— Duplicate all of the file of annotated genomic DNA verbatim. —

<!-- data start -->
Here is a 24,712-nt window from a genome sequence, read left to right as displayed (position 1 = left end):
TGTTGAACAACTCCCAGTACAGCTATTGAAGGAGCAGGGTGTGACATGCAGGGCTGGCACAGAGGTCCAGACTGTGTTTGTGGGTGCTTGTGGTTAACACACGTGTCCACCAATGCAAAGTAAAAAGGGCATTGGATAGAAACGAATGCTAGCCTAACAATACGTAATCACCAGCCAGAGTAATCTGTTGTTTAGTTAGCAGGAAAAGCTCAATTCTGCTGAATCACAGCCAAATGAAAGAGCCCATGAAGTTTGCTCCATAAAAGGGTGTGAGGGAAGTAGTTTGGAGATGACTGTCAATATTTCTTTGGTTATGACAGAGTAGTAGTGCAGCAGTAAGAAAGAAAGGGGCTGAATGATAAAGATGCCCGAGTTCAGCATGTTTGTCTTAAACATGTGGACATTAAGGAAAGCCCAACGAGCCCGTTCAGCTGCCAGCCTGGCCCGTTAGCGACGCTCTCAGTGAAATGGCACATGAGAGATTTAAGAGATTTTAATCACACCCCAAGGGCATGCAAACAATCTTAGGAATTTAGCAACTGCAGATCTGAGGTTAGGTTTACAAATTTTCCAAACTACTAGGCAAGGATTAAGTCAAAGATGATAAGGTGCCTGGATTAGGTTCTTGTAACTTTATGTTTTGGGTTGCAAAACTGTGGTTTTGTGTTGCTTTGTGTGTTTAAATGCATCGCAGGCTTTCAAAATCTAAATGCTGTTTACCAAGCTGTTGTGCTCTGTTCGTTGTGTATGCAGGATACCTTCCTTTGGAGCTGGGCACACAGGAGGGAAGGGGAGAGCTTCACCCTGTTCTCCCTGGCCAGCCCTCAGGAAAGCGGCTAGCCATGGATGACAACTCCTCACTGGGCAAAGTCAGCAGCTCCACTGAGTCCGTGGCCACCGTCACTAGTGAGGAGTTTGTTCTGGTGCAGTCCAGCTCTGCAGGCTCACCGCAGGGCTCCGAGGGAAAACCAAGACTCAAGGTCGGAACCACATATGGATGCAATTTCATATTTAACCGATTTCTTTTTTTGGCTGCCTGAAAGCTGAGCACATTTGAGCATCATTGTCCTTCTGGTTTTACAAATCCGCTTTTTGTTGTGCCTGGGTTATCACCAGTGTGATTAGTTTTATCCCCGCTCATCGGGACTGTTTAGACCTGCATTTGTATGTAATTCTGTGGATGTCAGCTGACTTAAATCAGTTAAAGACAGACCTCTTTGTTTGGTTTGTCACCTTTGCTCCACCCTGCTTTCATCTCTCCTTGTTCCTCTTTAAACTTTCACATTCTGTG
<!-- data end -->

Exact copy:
Here is a 24,712-nt window from a genome sequence, read left to right as displayed (position 1 = left end):
TGTTGAACAACTCCCAGTACAGCTATTGAAGGAGCAGGGTGTGACATGCAGGGCTGGCACAGAGGTCCAGACTGTGTTTGTGGGTGCTTGTGGTTAACACACGTGTCCACCAATGCAAAGTAAAAAGGGCATTGGATAGAAACGAATGCTAGCCTAACAATACGTAATCACCAGCCAGAGTAATCTGTTGTTTAGTTAGCAGGAAAAGCTCAATTCTGCTGAATCACAGCCAAATGAAAGAGCCCATGAAGTTTGCTCCATAAAAGGGTGTGAGGGAAGTAGTTTGGAGATGACTGTCAATATTTCTTTGGTTATGACAGAGTAGTAGTGCAGCAGTAAGAAAGAAAGGGGCTGAATGATAAAGATGCCCGAGTTCAGCATGTTTGTCTTAAACATGTGGACATTAAGGAAAGCCCAACGAGCCCGTTCAGCTGCCAGCCTGGCCCGTTAGCGACGCTCTCAGTGAAATGGCACATGAGAGATTTAAGAGATTTTAATCACACCCCAAGGGCATGCAAACAATCTTAGGAATTTAGCAACTGCAGATCTGAGGTTAGGTTTACAAATTTTCCAAACTACTAGGCAAGGATTAAGTCAAAGATGATAAGGTGCCTGGATTAGGTTCTTGTAACTTTATGTTTTGGGTTGCAAAACTGTGGTTTTGTGTTGCTTTGTGTGTTTAAATGCATCGCAGGCTTTCAAAATCTAAATGCTGTTTACCAAGCTGTTGTGCTCTGTTCGTTGTGTATGCAGGATACCTTCCTTTGGAGCTGGGCACACAGGAGGGAAGGGGAGAGCTTCACCCTGTTCTCCCTGGCCAGCCCTCAGGAAAGCGGCTAGCCATGGATGACAACTCCTCACTGGGCAAAGTCAGCAGCTCCACTGAGTCCGTGGCCACCGTCACTAGTGAGGAGTTTGTTCTGGTGCAGTCCAGCTCTGCAGGCTCACCGCAGGGCTCCGAGGGAAAACCAAGACTCAAGGTCGGAACCACATATGGATGCAATTTCATATTTAACCGATTTCTTTTTTTGGCTGCCTGAAAGCTGAGCACATTTGAGCATCATTGTCCTTCTGGTTTTACAAATCCGCTTTTTGTTGTGCCTGGGTTATCACCAGTGTGATTAGTTTTATCCCCGCTCATCGGGACTGTTTAGACCTGCATTTGTATGTAATTCTGTGGATGTCAGCTGACTTAAATCAGTTAAAGACAGACCTCTTTGTTTGGTTTGTCACCTTTGCTCCACCCTGCTTTCATCTCTCCTTGTTCCTCTTTAAACTTTCACATTCTGTG